New Draft Guidance for Industry on Breakthrough Therapy Designation and Accelerated Approval: Review of FDA Webinar

by Deborah Toscano 05 Aug 2013
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The FDA hosted a live webinar this morning to present the new draft guidance for industry for fast track designation, breakthrough therapy designation, accelerated approval, and priority review designation. This is the first such guidance published by the FDA on the new Breakthrough Therapy Designation and Accelerated Approval. The intent of these programs is to encourage drug development to address unmet needs for serious conditions. Breakthrough Therapy designation can be given to a new drug or biologic that demonstrates “substantial” (and this is admittedly a subjective term) improvement over available therapies for a serious condition, and it is the term “substantial improvement” that largely differentiates Breakthrough Therapy from Fast Track designation. According to the presentation, the FDA would consider “substantial” to be a clear benefit with regard to both the magnitude of the effect (which could include duration and/or degree) and the importance of the effect. Particularly valuable would be demonstration of treating the underlying disease rather than just treating the symptoms. A new drug with similar efficacy but that avoids a serious toxicity or a side effect that may not be serious but leads to poor compliance or withdrawals would also be considered as well. Add-on therapies would be considered as well, as long as they meet the criteria. Breakthrough Therapy Designation gives the sponsor all of the benefits of Fast Track status, plus more intensive guidance from the FDA and the attention of senior management. Accelerated Approval could be granted to a new drug that demonstrates efficacy on a surrogate endpoint that is reasonably likely to predict an important long-term clinical endpoint such as irreversible morbidity or mortality, or an intermediate clinical endpoint, also that is reasonably likely to be predictive of long term clinical benefit. In these cases the sponsor will usually be required to demonstrate post-marketing that the drug does indeed provide the predicted long-term clinical benefit. The FDA encourages sponsors to submit an application for potential Breakthrough Therapy Designation early in the development process, as soon as there is sufficient evidence of the clinical benefit of the drug.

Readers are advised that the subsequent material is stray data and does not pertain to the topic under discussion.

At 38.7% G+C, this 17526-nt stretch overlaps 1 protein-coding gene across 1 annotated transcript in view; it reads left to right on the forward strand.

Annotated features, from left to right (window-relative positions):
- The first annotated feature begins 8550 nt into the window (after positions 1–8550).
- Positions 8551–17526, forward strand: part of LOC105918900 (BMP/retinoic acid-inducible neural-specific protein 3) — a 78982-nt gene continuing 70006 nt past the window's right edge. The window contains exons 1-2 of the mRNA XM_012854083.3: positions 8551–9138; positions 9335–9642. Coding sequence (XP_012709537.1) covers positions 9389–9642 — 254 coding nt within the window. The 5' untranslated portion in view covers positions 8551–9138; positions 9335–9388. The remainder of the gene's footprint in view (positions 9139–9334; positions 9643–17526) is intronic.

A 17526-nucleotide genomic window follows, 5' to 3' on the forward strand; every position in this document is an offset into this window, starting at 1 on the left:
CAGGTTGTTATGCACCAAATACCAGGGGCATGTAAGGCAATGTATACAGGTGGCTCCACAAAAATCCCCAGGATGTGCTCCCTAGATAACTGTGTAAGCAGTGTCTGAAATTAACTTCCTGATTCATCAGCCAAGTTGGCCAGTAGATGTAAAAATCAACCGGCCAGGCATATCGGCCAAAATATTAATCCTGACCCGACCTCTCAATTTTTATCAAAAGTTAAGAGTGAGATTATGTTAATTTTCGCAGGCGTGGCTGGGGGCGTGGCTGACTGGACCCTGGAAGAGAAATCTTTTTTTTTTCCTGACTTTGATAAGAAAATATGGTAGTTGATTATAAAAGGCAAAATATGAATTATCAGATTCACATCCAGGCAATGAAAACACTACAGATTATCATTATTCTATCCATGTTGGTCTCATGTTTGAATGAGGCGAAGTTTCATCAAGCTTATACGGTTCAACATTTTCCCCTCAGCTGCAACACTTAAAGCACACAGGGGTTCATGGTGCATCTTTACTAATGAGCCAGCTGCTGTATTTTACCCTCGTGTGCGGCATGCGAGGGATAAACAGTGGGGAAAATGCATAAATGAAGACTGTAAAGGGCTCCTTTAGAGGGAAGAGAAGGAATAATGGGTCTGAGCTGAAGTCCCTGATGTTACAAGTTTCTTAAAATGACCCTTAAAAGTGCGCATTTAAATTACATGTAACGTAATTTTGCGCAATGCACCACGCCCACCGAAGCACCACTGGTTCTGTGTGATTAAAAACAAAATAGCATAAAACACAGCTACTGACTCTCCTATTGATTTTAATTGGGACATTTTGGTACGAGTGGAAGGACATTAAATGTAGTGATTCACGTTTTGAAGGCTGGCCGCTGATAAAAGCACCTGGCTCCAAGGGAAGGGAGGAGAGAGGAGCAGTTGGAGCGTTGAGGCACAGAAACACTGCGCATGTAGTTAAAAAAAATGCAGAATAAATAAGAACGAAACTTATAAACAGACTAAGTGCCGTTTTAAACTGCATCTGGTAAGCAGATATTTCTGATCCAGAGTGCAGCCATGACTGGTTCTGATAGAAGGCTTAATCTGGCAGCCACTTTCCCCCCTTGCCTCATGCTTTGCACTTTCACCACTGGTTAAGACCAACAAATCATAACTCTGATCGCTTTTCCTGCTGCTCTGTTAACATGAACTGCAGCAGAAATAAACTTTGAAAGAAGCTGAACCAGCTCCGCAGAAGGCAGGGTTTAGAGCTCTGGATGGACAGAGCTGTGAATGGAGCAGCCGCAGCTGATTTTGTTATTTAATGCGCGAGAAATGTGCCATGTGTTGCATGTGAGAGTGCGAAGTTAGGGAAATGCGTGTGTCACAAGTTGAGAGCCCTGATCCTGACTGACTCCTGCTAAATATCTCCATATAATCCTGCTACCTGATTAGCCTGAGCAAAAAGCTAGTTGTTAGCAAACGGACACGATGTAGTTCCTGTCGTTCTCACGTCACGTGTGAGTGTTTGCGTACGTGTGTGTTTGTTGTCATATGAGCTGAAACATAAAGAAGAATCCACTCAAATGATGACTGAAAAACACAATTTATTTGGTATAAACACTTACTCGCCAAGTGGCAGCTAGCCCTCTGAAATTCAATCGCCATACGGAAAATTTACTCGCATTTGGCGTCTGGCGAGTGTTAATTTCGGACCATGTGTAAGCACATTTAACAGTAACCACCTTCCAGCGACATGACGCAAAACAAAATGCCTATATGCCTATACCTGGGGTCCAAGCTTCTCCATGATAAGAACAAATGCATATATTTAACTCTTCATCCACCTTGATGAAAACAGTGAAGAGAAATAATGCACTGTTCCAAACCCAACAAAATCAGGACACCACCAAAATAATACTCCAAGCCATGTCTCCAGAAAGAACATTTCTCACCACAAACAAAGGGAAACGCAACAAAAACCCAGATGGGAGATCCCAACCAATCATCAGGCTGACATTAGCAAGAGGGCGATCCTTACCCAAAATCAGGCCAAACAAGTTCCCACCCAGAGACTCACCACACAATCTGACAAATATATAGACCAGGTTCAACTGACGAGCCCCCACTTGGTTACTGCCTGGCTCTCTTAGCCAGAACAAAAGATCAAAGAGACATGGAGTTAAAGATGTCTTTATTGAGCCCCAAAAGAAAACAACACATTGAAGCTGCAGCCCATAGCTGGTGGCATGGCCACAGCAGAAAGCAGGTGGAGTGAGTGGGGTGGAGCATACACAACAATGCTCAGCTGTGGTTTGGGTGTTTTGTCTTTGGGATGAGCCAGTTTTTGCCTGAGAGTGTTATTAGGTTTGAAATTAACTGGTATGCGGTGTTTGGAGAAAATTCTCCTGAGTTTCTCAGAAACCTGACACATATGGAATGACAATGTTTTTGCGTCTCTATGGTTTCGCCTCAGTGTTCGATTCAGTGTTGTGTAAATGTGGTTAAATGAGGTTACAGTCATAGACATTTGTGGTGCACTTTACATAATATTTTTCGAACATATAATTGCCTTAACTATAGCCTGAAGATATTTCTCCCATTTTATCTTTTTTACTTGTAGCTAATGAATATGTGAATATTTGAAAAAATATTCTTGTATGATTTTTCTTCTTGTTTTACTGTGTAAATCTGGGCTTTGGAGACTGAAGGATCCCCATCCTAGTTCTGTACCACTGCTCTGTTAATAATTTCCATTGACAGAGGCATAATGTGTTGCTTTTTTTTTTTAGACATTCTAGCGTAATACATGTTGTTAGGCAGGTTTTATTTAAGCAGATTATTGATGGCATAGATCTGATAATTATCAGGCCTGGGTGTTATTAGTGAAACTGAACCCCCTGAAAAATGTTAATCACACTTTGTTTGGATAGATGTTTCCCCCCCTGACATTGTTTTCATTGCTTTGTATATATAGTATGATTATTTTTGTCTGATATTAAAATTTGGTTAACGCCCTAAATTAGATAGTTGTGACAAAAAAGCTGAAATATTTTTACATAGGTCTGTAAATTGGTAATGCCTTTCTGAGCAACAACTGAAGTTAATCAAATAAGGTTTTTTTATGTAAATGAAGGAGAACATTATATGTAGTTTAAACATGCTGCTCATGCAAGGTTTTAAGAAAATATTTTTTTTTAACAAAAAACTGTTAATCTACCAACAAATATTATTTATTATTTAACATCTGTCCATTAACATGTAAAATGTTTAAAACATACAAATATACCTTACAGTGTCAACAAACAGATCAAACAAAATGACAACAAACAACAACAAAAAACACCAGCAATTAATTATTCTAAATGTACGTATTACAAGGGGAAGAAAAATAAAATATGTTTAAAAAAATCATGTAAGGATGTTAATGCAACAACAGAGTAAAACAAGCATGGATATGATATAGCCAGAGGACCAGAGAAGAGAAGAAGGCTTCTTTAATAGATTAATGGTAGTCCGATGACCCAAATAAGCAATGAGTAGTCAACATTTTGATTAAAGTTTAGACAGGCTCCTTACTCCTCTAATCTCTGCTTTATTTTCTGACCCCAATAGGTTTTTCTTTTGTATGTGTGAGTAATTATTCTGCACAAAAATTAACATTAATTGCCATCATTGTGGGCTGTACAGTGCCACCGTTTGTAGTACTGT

The FDA is not liberally giving out Breakthrough Designations, however. Since May 31, 2013, the FDA has received 59 requests for Breakthrough Designation, of which 20 have been granted and 20 denied, so far.  

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